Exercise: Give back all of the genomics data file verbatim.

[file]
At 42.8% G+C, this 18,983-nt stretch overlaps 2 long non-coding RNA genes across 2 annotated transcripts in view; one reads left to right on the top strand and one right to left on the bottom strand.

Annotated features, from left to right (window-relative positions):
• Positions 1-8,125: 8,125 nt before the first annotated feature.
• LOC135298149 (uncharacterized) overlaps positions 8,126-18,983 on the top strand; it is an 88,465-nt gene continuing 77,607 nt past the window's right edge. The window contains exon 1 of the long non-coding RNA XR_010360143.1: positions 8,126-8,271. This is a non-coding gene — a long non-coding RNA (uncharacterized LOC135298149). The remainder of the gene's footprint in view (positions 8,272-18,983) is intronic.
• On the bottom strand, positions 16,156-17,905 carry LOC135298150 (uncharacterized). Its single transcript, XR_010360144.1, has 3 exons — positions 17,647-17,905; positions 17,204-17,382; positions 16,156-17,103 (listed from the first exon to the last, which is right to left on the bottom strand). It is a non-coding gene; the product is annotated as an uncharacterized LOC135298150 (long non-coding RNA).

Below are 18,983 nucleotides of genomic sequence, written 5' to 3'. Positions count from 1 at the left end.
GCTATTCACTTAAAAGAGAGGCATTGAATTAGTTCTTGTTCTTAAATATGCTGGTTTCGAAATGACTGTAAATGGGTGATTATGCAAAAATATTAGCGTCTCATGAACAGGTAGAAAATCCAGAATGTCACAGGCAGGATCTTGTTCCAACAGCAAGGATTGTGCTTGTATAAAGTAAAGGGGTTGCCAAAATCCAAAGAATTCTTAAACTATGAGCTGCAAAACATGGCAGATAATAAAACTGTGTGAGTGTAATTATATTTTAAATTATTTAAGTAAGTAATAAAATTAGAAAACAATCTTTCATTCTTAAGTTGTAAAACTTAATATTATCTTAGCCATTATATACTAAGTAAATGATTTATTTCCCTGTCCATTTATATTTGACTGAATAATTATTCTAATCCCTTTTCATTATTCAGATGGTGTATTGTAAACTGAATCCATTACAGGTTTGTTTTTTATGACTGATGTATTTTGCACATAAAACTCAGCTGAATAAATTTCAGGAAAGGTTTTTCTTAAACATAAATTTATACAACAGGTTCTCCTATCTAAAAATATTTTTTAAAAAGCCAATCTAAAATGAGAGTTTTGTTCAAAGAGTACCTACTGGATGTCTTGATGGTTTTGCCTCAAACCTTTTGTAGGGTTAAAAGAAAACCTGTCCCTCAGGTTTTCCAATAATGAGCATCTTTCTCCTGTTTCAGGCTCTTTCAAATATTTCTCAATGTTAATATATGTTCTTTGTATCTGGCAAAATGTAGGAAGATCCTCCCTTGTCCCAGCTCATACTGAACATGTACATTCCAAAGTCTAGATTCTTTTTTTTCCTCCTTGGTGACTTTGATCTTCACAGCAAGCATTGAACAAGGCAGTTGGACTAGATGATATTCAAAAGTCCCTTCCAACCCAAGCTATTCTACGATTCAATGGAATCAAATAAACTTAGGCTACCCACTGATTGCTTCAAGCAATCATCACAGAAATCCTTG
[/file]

At 42.8% G+C, this 18,983-nt stretch overlaps 2 long non-coding RNA genes across 2 annotated transcripts in view; one reads left to right on the top strand and one right to left on the bottom strand.

Annotated features, from left to right (window-relative positions):
• Positions 1-8,125: 8,125 nt before the first annotated feature.
• LOC135298149 (uncharacterized) overlaps positions 8,126-18,983 on the top strand; it is an 88,465-nt gene continuing 77,607 nt past the window's right edge. The window contains exon 1 of the long non-coding RNA XR_010360143.1: positions 8,126-8,271. This is a non-coding gene — a long non-coding RNA (uncharacterized LOC135298149). The remainder of the gene's footprint in view (positions 8,272-18,983) is intronic.
• On the bottom strand, positions 16,156-17,905 carry LOC135298150 (uncharacterized). Its single transcript, XR_010360144.1, has 3 exons — positions 17,647-17,905; positions 17,204-17,382; positions 16,156-17,103 (listed from the first exon to the last, which is right to left on the bottom strand). It is a non-coding gene; the product is annotated as an uncharacterized LOC135298150 (long non-coding RNA).

Below are 18,983 nucleotides of genomic sequence, written 5' to 3'. Positions count from 1 at the left end.
GCTATTCACTTAAAAGAGAGGCATTGAATTAGTTCTTGTTCTTAAATATGCTGGTTTCGAAATGACTGTAAATGGGTGATTATGCAAAAATATTAGCGTCTCATGAACAGGTAGAAAATCCAGAATGTCACAGGCAGGATCTTGTTCCAACAGCAAGGATTGTGCTTGTATAAAGTAAAGGGGTTGCCAAAATCCAAAGAATTCTTAAACTATGAGCTGCAAAACATGGCAGATAATAAAACTGTGTGAGTGTAATTATATTTTAAATTATTTAAGTAAGTAATAAAATTAGAAAACAATCTTTCATTCTTAAGTTGTAAAACTTAATATTATCTTAGCCATTATATACTAAGTAAATGATTTATTTCCCTGTCCATTTATATTTGACTGAATAATTATTCTAATCCCTTTTCATTATTCAGATGGTGTATTGTAAACTGAATCCATTACAGGTTTGTTTTTTATGACTGATGTATTTTGCACATAAAACTCAGCTGAATAAATTTCAGGAAAGGTTTTTCTTAAACATAAATTTATACAACAGGTTCTCCTATCTAAAAATATTTTTTAAAAAGCCAATCTAAAATGAGAGTTTTGTTCAAAGAGTACCTACTGGATGTCTTGATGGTTTTGCCTCAAACCTTTTGTAGGGTTAAAAGAAAACCTGTCCCTCAGGTTTTCCAATAATGAGCATCTTTCTCCTGTTTCAGGCTCTTTCAAATATTTCTCAATGTTAATATATGTTCTTTGTATCTGGCAAAATGTAGGAAGATCCTCCCTTGTCCCAGCTCATACTGAACATGTACATTCCAAAGTCTAGATTCTTTTTTTTCCTCCTTGGTGACTTTGATCTTCACAGCAAGCATTGAACAAGGCAGTTGGACTAGATGATATTCAAAAGTCCCTTCCAACCCAAGCTATTCTACGATTCAATGGAATCAAATAAACTTAGGCTACCCACTGATTGCTTCAAGCAATCATCACAGAAATCCTTG